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Opponents of New Jail Expansion Say It’s a Waste of Over $2 Million
By Jennifer Bihm, Contributing Writer
Published July 12, 2018

Los Angeles County Men’s Central Jail, operated by the Los Angeles County Sheriff, on Oct. 3, 2012. (AP Photo/Reed Saxon)

The Los Angeles County Board of Supervisors recently approved the final environmental impact report for the Consolidated Correctional Treatment Facility–otherwise known as the new “mental health jail”. The approval green lights, what opponents to the project are calling “a wasteful spending of over $2.2 billion to build nearly 4,000 new jail cells for an already failing jail system.”

“Los Angeles County is the largest county in the U.S. with the largest jail system in the world,” explained Reform L.A. Jails Campaign Director Jasmyne Cannick.  “Instead of planning on how to keep people out of jail we are planning for people to go to jail.”

But the supervisors don’t quite see it that way. The new facility is meant, they said, to become a national model for in the way medical and mental health services are provided to the growing inmate-patient population in the criminal justice system.

“By embarking on this project, the County is invested in making significant improvements in the delivery of healthcare to its inmate-patients,” supervisors said.

“The proposed facility intends to create a paradigm shift in the way the County cares for inmate-patients, with a focus on treatment and rehabilitation, rather than just incarceration. The proposed facility will provide educational, rehabilitation, and life skills programs that would help rebuild lives, facilitate re-integration into society, and thus reduce recidivism and enhance public safety. The County is also increasingly investing in alternatives to incarceration for eligible individuals, including partnering with community-based mental health programs.”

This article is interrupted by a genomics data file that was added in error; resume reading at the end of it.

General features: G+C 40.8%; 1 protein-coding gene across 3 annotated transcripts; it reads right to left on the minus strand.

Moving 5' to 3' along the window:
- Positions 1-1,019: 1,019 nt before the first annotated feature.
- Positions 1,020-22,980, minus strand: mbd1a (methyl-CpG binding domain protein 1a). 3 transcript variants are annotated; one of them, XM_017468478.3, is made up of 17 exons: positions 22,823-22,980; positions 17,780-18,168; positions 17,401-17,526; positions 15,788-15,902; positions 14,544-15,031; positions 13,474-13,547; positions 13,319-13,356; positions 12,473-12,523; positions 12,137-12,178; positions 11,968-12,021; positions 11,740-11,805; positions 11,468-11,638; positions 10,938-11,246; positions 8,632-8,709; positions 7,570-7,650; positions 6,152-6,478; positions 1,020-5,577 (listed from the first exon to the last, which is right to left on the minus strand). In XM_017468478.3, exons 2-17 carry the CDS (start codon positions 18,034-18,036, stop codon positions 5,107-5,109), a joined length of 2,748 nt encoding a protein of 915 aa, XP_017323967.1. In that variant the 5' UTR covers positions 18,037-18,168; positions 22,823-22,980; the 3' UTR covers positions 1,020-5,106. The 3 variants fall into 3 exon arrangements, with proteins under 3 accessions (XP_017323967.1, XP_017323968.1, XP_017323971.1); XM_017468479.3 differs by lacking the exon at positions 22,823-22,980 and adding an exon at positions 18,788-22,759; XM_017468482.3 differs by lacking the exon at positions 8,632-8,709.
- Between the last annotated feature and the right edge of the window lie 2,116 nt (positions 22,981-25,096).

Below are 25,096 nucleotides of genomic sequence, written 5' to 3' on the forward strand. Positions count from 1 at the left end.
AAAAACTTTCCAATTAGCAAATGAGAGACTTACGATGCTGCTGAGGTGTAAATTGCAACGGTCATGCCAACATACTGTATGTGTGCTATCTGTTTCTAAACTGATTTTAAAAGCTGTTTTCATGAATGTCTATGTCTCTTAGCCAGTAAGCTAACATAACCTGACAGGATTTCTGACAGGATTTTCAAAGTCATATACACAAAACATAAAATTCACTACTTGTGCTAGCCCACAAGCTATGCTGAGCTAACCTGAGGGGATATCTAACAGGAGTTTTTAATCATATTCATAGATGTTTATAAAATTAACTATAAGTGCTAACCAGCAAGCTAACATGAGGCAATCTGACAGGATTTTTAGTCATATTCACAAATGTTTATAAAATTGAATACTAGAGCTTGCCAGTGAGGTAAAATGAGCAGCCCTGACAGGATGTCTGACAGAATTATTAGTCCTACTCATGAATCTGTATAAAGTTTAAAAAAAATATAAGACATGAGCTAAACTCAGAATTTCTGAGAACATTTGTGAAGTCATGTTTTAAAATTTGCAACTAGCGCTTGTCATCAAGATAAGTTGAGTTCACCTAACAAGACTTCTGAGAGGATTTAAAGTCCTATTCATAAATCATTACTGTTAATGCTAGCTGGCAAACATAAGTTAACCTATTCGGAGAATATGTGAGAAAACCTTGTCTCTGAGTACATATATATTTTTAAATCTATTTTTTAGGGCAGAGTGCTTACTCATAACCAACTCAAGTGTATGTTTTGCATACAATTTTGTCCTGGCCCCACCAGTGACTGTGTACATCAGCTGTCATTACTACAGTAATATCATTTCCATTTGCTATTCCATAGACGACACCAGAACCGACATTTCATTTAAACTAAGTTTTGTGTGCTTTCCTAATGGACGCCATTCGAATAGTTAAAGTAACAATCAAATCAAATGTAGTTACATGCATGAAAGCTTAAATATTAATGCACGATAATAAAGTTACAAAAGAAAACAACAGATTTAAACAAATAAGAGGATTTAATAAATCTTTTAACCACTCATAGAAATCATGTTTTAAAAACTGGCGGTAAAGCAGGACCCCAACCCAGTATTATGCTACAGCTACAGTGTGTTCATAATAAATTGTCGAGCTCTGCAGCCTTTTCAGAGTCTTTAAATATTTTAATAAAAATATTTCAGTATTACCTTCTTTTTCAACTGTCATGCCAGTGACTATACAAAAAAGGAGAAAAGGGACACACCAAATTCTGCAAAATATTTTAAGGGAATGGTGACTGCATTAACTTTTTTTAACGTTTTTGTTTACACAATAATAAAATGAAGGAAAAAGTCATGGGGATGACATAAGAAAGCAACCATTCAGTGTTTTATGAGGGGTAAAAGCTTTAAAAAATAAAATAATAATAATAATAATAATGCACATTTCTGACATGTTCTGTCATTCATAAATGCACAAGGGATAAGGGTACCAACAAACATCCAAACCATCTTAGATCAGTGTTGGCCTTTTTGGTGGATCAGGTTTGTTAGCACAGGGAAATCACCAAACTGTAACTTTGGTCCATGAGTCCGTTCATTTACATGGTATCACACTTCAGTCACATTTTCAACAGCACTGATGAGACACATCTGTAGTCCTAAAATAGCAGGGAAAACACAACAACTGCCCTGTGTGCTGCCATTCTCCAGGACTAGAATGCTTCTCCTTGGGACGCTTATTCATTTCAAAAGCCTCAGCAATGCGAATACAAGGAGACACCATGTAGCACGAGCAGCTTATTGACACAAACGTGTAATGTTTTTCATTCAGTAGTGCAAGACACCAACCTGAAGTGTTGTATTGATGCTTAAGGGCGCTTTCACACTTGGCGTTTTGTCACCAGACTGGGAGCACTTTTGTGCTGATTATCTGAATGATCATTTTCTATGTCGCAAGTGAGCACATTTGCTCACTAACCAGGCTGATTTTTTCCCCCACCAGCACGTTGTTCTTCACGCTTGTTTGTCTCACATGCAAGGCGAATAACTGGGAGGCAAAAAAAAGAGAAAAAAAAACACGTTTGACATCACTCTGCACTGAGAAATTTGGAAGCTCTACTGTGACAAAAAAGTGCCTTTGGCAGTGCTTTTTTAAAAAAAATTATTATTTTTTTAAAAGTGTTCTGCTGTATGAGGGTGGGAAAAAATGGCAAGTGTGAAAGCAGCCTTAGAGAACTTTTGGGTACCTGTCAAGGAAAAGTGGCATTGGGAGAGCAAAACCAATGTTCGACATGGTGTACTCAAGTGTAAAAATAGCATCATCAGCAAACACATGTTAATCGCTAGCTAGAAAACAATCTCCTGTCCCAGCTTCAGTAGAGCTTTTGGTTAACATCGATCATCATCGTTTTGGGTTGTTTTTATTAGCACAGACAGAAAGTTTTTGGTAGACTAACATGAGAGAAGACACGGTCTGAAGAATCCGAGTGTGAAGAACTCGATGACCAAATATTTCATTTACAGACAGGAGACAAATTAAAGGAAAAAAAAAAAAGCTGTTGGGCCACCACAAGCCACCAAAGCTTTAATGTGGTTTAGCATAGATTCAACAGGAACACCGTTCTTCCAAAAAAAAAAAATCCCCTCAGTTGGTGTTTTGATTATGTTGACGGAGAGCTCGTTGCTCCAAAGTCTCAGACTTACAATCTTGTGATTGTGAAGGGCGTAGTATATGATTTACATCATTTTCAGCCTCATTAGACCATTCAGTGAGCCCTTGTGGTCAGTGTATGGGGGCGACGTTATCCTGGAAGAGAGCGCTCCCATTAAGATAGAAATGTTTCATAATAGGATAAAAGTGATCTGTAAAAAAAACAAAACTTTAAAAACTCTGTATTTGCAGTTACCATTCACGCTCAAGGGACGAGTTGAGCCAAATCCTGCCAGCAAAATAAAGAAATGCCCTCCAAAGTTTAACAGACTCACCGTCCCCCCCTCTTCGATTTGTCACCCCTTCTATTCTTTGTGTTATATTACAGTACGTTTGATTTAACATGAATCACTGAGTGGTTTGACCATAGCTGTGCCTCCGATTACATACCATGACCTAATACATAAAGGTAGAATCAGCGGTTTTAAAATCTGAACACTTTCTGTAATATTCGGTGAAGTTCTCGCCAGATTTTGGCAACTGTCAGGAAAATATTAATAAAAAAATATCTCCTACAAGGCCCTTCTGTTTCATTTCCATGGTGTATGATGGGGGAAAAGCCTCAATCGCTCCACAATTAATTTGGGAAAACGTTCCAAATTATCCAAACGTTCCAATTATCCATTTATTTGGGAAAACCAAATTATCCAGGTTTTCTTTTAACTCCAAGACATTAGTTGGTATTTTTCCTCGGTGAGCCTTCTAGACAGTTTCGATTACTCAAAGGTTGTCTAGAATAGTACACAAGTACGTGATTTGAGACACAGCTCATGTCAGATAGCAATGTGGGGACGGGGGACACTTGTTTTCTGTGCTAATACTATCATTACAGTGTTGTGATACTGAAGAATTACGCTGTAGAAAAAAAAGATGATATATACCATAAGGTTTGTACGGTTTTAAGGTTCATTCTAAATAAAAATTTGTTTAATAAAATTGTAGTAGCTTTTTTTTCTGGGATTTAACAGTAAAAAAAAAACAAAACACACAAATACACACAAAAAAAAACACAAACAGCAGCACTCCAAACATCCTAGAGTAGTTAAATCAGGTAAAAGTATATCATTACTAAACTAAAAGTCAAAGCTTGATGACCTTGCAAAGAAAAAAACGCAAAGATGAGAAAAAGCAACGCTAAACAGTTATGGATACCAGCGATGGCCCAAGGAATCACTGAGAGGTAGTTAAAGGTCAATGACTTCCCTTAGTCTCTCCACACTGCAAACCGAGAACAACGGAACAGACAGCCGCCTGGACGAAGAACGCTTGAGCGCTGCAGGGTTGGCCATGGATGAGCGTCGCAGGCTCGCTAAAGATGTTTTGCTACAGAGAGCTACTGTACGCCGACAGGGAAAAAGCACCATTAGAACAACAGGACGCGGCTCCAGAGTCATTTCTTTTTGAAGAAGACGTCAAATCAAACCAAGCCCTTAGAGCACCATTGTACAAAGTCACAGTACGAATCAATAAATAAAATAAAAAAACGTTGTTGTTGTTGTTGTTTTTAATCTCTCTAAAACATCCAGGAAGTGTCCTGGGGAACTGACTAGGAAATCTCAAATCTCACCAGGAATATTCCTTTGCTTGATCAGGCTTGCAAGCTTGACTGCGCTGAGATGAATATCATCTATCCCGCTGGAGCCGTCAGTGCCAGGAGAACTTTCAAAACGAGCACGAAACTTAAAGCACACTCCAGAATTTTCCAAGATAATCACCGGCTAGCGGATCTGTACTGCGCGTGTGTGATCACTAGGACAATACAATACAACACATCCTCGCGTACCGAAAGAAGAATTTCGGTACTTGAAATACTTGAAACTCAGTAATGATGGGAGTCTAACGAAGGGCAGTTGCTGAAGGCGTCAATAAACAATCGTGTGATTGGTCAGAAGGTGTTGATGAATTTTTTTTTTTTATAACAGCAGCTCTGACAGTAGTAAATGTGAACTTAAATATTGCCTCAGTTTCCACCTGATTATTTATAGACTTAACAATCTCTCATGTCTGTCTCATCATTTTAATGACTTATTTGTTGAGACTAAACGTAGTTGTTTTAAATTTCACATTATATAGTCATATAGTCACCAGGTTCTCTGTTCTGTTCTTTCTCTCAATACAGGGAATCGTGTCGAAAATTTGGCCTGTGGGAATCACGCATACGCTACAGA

But why jail, asks Reform members. People suffering from mental illness need more than jail cells.  They need genuine rehabilitative services.

“Most individuals living with mental illness get caught in the criminal justice system after being arrested for low-level offenses like jaywalking, disorderly conduct, trespassing–or charges related to being homeless,” Cannick said.

“We should be diverting these people to treatment and not to police stations for booking. Instead of planning for people suffering from mental illness to be in jail the Board of Supervisors should be studying the correlation between access to mental health care and how systemic changes in access to mental health care can cause a reduction in incarceration.  Going to jail shouldn’t be the only way that people can get treated for their mental illness because when they are finally released they leave behind whatever little access they had to health care in the jail and find themselves right back in the same situation–thus the cycle repeats.”

Though they disagree on best service practices, both sides agree that California’s state of mental health care delivery is in crisis.

“In the 1980s, mental health facilities were closed throughout the state, leaving a vulnerable population untreated,” said a spokesperson for the Board.

“With reduced secure mental health facilities, there are limited treatment options for people in the criminal justice system who have a mental health diagnosis, which has led to their incarceration in facilities not equipped to meet their needs.”

That is why the correctional facility expansion is imperative, they said.

Meanwhile, Reform members said despite the approval vote, they will continue to move forward with their campaign.

“In the long run, we recognize that the path that we are on [in California] is not sustainable,” said campaign chair, Patrisse Cullors.

“You cannot just keep jailing people suffering from mental illness–not even if you build a nice new shiny jails and call them treatment centers–it’s still a jail and people who are mentally ill and oftentimes homeless are being preying upon and counted on to fill up these new cells. We need alternatives to incarceration for our most vulnerable populations and that’s what Reform L.A. Jails is about.  Reforming L.A. County jails.”

Currently in the signature gathering phase, Reform L.A. Jails members said they have collected over 170,000 signatures of registered voters in Los Angeles County towards qualifying for the ballot. To get involved with the campaign and to sign the petition, visit www.ReformLAJails.com.

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